COMPARATIVE STUDY
JOURNAL ARTICLE

Gender difference in age-related changes in vascular function

K Jensen-Urstad, J Johansson
Journal of Internal Medicine 2001, 250 (1): 29-36
11454139

PURPOSE: We investigated whether, in a randomly selected population of 55-year-old men and women, there is a relationship between vascular function measured as flow-mediated (endothelium-dependent) and nitroglycerine-mediated (nonendothelium-dependent) dilatation of the brachial artery and conventional risk factors for cardiovascular disease such as gender, smoking, elevated blood-lipids and high blood pressure. The results are compared with those in a young healthy population of 35-year-olds.

SUBJECTS: A total of 57 men (73% of the invited males) living in the community and 47 women (62% of the invited females) participated and were compared with a previously studied 35-year-old population (52 men and 56 women).

METHODS: Basal brachial artery diameter was measured by high-frequency ultrasound methods. Endothelial function was measured as flow-mediated dilatation (FMD) in response to reactive hyperaemia. The nonendothelium-dependent vasodilatation was measured after administering sublingual nitroglycerine (NTG).

RESULTS: Flow-mediated endothelium-dependent dilatation was similar in men and women being 3.1 +/- 2.5% (mean +/- SD) in men vs. 2.6 +/- 2.3% in women. FMD of the brachial artery was negatively correlated with vessel size in both men and women (P < 0.001). Men had larger brachial artery diameter than women (4.6 +/- 0.7 vs. 3.6 +/- 0.4 mm, P < 0.001). There was no difference in FMD or in NTG-induced dilatation in the women receiving oral oestrogen replacement therapy compared with those that did not. The women taking oral oestrogen had lower cholesterol than those not taking oral oestrogen (P=0.04). FMD was not correlated with any of the risk factors. NTG-induced vasodilatation was correlated with the body mass index (BMI) in men (P=0.01) and a combined risk factor score in women (P=0.04). There was a large increase in the number of subjects with cardiovascular risk factors in the 55-year-old men and women compared with the 35-year-olds. The distribution of risk factors was fairly equal amongst men and women.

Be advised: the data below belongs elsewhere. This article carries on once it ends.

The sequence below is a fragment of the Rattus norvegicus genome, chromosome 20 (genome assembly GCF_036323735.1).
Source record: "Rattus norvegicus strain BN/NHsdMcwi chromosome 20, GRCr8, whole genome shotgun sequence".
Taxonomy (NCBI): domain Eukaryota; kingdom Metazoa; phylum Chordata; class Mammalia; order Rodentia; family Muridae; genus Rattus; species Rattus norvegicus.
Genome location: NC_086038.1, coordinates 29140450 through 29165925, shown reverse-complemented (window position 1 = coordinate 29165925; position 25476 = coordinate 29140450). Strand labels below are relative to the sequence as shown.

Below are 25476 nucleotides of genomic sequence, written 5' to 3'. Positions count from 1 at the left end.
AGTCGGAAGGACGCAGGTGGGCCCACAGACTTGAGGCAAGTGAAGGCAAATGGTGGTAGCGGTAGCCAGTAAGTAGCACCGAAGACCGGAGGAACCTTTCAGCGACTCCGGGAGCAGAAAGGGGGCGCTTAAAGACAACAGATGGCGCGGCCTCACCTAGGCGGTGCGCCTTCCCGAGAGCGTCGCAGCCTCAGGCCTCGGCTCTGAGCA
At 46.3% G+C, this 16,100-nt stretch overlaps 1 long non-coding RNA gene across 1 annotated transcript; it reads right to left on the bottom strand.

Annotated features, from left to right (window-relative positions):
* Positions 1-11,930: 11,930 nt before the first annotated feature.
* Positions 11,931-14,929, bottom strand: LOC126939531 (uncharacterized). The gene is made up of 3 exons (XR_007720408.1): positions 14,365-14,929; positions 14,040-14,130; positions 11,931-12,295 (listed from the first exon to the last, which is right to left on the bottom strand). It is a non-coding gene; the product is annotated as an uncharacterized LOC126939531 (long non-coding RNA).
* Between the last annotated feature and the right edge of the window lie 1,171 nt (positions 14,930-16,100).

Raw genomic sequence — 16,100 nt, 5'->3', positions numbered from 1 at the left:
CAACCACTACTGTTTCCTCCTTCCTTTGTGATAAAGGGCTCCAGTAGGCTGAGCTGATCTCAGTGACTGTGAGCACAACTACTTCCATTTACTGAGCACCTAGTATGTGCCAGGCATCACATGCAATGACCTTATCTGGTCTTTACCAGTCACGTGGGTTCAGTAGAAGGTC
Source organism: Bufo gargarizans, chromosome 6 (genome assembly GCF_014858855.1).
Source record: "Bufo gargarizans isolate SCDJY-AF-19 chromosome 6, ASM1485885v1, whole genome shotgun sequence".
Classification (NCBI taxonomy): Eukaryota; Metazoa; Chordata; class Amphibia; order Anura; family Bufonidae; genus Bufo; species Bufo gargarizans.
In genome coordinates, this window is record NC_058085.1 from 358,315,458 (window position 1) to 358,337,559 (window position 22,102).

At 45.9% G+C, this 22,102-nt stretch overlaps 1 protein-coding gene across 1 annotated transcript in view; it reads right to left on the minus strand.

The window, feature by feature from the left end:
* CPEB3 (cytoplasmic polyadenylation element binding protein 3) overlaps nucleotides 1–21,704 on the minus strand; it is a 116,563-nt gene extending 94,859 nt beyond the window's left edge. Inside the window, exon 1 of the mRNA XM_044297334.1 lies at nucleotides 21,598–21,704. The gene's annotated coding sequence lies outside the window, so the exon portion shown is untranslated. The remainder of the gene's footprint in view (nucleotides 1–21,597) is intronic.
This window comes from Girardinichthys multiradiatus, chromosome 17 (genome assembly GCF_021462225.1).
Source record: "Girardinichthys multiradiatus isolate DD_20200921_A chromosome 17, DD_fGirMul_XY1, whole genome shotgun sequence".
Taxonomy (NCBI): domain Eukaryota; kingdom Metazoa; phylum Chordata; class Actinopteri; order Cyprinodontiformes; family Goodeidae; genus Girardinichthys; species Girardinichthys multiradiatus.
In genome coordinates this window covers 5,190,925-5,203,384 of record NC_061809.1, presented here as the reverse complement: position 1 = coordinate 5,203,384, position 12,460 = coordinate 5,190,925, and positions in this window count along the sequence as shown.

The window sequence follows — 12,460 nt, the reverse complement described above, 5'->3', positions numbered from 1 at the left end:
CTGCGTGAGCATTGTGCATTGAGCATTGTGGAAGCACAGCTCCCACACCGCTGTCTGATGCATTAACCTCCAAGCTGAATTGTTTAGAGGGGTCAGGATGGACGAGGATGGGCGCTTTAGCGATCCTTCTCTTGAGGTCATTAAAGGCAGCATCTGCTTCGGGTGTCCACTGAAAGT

CONCLUSION: There are no correlations between any of the conventional cardiovascular risk factors and FMD in a population of 55-year-olds, but there is a high prevalence of risk factors in the 55-year-old age group. NTG-induced vasodilatation correlated with the BMI in men and a combined risk-factor score in women. FMD-induced vasodilatation is smaller in women at 55 years of age than at 35 years of age. FMD was similar in men at 35 and 55 years of age and in men and women at 55 years of age. The smaller FMD in women at 55 years of age, compared with at 35, could be due to postmenopausal hormonal changes.

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